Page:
For businesses to succeed, it is has to undertake aggressive marketing. Other functions are support. If you do not market, you won’t have income. You will incur costs but unable to meet them. For any firm whether in manufacturing industry, consulting services, audit or fast moving consumer goods, the core function to do is aggressive marketing as much as possible. If you don’t market, few, if any, will get to know about your services.
As they say “it does not matter how beautiful a lady is, if she is in darkness, no one will notice her.” To be appreciated, she must be seen. This is possible only when she is in the light.
How do you measure your marketing effectiveness?
One of the most important things for businesses is the point of revenue generation. You get it from customers using delivery channels. But also deciding to which geographies you will be selling to them. As you market, ask yourself how do you maximize profits with a minimal marketing budget?
The bottom line in any endeavor is the ‘theory of constraints.’ You have limitations yet you also have objectives to attain. Brilliant people will use the least of the resources to gain maximum revenue.
You have seen many people who get loans from banks but later fail to service them. It is because they do not know how to use the loans. Most of the time they will complain about cash flows. Their expenditure exceeds revenue.
Marketing should be a priority for your business at any stage of its life cycle. As we have seen in the previous series of Guerrilla marketing, instead of concentrating on the number of proposals delivered, traffic and revenue made, for Guerrilla marketing profits is the only yardstick you can measure success. It is all about the money you remain with after deducting all the expenses. Just like in a football match, regardless of the number of goals you score, once you concede more, you lose. Even the same rule applies to business. It doesn’t matter how much revenue you get. What matters is profits: how much money do you keep? How much do you invest to generate sales.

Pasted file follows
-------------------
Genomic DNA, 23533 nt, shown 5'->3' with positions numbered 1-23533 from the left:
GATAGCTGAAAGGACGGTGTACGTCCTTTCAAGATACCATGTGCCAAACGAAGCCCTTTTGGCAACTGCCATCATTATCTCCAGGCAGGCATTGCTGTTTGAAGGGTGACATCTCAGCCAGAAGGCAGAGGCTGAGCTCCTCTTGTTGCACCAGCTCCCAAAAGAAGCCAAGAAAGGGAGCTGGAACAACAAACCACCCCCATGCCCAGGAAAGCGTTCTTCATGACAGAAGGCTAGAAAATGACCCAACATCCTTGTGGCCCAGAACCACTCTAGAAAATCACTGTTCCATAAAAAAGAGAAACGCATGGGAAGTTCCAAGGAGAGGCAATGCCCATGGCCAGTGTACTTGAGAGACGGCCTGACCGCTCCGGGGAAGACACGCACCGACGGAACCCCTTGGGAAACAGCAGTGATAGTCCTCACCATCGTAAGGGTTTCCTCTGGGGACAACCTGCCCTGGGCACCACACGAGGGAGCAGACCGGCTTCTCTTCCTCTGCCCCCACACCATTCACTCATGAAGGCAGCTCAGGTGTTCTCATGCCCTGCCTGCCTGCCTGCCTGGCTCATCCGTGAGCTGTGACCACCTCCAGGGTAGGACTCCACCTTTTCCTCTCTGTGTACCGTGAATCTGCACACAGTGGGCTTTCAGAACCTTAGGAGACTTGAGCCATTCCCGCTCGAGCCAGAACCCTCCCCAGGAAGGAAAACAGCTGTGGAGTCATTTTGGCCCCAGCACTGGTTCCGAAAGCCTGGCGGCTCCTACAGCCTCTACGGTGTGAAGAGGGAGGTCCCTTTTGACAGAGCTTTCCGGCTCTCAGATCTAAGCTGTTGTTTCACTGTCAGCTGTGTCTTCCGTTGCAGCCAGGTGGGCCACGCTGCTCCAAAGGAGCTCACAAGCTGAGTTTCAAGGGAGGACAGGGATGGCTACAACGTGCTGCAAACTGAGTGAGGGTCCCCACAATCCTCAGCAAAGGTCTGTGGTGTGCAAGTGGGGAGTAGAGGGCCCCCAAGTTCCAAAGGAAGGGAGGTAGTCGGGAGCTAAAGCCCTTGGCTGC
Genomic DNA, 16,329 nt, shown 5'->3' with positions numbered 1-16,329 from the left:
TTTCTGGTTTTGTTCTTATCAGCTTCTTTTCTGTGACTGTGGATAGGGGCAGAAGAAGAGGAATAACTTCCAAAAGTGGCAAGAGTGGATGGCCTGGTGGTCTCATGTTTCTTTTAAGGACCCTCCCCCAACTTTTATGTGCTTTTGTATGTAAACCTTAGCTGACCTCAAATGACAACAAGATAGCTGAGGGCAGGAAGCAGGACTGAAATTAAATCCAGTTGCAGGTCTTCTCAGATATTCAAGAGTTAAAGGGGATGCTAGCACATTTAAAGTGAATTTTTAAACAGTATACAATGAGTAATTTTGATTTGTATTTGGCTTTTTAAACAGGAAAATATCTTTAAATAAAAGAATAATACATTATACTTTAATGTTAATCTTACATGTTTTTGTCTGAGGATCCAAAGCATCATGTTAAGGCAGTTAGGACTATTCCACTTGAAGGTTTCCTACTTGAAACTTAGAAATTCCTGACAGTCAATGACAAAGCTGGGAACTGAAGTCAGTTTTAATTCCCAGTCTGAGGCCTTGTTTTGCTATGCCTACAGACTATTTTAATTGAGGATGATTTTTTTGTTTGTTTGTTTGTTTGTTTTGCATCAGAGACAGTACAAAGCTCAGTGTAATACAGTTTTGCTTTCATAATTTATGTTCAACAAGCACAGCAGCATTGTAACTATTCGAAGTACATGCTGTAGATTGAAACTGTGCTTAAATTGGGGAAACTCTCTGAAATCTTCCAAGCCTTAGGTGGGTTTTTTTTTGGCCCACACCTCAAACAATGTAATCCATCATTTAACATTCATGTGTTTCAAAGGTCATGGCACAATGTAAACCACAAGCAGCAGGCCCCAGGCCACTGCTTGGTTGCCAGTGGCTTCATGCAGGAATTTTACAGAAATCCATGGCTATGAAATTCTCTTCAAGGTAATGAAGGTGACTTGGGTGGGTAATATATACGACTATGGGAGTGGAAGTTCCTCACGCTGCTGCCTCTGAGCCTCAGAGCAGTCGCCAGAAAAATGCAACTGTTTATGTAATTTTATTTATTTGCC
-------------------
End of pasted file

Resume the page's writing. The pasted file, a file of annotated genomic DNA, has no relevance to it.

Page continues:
If you look at the financial statements of banks, they make huge sums of money but only retain just 5-15 per cent of their total turnover. That is not good enough.
High costs of sales indicate inefficiency and lack of priorities. The same thing comes to marketing. For any investment in marketing, you must be able to articulate how much money it brings visa-via the costs you incur. At an individual salesperson, how do you manage this?
Most of the services or businesses are all about creating relationships. How do I create relationships? You create relationships by trying to understand your target market. Guerrillas never send proposals without the following;
1. Common ground
This is the first step in proposal writing. When you just write a proposal without having taken time to find out what the customer needs, you are wasting resources. What does the customer want? What will be the value they will get from effective implementation? Until you are able to speak the language of the buyer, you have failed. The problem with most salespersons do not put the time and imagination. They want to sit in offices and think things will workout by themselves. You need to find a common ground with your prospect.
2. Creating a relationship with your prospect
The next thing is building relationship. Knowing the major achievements of the customer is a milestone in building a relationship. What makes them happy? What does the customer hate most? Looking at your free services that you offer, what do you think can benefit the prospect even before you sell to them? Once you do that, find the conceptual agreement. You can now agree on the fees, services they need, urgency so that by the time you write the proposal, it will be accepted first time.